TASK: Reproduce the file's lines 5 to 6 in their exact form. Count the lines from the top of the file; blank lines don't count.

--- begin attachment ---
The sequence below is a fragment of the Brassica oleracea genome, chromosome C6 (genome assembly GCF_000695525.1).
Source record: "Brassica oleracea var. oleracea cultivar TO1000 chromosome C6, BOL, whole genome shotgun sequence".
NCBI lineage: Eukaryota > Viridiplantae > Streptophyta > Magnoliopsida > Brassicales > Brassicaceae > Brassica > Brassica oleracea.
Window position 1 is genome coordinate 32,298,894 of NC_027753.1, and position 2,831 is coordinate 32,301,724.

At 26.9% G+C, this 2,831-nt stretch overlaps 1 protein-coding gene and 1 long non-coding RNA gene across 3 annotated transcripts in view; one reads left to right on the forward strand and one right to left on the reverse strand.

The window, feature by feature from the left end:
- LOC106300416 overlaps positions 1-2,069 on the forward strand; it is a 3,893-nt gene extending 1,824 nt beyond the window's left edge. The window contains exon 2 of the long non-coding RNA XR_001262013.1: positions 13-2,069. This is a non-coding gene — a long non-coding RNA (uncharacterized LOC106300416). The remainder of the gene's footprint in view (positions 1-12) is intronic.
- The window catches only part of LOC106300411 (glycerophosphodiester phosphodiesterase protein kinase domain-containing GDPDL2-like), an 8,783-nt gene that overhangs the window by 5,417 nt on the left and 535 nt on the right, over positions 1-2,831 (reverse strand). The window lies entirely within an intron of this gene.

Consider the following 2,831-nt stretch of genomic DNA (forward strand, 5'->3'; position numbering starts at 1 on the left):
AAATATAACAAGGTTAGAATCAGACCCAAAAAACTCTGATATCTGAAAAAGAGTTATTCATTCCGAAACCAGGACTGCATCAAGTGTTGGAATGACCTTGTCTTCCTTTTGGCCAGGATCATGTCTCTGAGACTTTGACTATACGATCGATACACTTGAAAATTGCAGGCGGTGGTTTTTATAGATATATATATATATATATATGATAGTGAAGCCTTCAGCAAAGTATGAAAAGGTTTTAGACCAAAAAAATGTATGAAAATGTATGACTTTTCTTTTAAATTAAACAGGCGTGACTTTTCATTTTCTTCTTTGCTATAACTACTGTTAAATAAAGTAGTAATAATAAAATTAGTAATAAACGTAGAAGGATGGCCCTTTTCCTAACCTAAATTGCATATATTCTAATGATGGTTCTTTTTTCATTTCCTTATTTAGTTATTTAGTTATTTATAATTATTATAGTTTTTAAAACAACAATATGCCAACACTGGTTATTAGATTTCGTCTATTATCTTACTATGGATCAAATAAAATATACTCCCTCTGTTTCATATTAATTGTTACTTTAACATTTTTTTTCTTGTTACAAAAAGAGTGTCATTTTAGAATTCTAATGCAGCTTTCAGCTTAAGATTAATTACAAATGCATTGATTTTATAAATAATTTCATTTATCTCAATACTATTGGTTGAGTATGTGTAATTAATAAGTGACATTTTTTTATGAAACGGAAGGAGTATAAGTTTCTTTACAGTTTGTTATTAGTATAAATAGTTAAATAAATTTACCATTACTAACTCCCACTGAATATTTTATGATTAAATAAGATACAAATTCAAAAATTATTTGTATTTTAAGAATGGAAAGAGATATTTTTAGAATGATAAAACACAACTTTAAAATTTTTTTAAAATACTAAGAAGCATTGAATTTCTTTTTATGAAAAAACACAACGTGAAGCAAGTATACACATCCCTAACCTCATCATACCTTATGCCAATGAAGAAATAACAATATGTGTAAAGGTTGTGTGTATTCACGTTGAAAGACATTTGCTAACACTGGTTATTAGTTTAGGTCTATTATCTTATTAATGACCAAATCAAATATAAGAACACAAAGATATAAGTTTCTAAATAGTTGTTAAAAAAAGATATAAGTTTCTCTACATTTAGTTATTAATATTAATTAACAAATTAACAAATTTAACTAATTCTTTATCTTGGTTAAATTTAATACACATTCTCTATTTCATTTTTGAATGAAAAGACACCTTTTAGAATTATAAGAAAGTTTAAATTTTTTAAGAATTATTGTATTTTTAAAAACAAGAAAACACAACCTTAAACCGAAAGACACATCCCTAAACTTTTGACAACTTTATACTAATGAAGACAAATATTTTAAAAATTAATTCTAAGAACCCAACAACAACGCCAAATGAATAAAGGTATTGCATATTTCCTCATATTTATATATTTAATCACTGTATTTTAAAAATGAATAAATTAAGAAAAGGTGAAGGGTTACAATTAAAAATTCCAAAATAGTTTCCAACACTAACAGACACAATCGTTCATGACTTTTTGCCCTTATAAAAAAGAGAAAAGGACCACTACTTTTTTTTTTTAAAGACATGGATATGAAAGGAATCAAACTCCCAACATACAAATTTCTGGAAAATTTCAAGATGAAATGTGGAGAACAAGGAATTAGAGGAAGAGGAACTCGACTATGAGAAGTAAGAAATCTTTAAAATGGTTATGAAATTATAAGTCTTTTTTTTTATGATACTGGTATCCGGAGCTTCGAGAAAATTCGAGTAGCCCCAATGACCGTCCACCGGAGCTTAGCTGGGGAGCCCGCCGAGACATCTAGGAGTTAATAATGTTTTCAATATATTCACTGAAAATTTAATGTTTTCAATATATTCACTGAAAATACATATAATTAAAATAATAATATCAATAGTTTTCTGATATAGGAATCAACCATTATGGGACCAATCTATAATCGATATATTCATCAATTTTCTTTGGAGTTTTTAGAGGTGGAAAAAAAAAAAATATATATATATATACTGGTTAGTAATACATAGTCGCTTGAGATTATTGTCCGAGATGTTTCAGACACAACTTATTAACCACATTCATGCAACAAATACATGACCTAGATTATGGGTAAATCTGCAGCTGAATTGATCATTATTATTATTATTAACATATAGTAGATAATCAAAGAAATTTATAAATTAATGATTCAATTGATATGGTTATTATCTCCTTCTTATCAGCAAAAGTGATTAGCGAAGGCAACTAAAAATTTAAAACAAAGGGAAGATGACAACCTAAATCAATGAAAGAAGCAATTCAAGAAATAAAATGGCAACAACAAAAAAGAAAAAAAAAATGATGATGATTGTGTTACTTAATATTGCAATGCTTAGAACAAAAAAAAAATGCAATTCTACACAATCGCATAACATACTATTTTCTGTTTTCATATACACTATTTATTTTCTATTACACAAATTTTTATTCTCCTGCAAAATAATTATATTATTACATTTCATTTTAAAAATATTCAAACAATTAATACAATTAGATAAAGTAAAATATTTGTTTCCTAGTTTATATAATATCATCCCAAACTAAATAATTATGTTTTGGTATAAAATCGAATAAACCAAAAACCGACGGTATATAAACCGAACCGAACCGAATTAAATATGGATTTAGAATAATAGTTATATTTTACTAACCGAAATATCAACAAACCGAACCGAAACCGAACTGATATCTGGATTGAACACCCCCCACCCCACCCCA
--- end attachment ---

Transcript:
At 26.9% G+C, this 2,831-nt stretch overlaps 1 protein-coding gene and 1 long non-coding RNA gene across 3 annotated transcripts in view; one reads left to right on the forward strand and one right to left on the reverse strand.

The window, feature by feature from the left end: